Participants at the 2021 Issuers and Investors Adr Initiative (IIADRI) yearly symposium have underscored the need for inclusive regulation to enhance voluntary compliance from operators.
While delivering a Keynote address on a theme: ‘The Burden of Regulatory Compliance on Businesses in Nigeria,’ Company Secretary, Julius Berger Plc, Cecilia Madueke, said the business environment is regulated by agencies with certain requirements to be met.
However, she noted that while the laws setting up the agencies provide clear guidelines for operation, experience has shown that in a bid to generate income, the agencies make incursions into business rights and deliberately frustrate the smooth operation of businesses.
According to her, the incursions have led to businesses paying so unnecessary penalties that leave business owners with much frustration. Hence, she suggested that there should be a focus on the facilitation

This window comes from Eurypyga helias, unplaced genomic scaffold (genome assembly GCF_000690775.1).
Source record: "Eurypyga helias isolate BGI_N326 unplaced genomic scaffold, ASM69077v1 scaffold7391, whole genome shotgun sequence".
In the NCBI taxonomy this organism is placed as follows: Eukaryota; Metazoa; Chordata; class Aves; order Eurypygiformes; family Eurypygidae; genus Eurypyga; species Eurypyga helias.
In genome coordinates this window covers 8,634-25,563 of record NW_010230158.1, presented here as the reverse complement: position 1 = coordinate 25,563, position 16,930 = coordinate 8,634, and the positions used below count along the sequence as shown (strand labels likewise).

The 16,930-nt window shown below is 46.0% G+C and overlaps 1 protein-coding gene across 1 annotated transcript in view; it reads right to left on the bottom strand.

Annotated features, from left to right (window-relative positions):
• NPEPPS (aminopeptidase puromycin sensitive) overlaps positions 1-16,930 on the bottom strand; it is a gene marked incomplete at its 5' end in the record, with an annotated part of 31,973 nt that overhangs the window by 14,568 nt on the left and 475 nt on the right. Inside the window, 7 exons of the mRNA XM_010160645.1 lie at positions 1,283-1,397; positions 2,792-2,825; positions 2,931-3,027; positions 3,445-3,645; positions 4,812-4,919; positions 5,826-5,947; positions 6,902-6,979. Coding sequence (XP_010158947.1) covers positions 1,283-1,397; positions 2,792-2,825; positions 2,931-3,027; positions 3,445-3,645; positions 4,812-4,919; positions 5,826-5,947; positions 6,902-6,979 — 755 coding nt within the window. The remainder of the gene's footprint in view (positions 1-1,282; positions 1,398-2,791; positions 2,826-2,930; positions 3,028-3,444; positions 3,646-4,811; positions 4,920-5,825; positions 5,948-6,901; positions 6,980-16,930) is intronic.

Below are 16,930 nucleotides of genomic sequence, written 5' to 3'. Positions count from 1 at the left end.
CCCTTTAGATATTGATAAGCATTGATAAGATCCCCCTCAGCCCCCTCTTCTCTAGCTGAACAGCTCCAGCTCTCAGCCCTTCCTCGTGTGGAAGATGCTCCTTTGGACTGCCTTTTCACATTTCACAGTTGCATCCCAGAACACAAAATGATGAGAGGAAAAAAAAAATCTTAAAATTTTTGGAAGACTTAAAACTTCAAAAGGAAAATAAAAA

of regular interactions between the domestic business community and policymakers to increase compliance.
She added that when the necessary corporate compliance is adhered to by companies, it enhances sustainable growth.
“The judiciary should be emboldened to smack down oppressive regulations. The strength of the judiciary can be enhanced if it is more independent without interference from the executive. The National Assembly should make laws rather than focusing on investigative functions.
“The process of regulation-making must be more inclusive, with a workable transition period. This would engender buy-in. Regulations should be more about the environment than sources of income, more supportive than punitive,” she said.
Also, Managing Partner, Crowe Dafinone, Igho Dafinone, said Nigeria has excessive duplication of legislation which negatively affects the cost of doing business in Nigeria.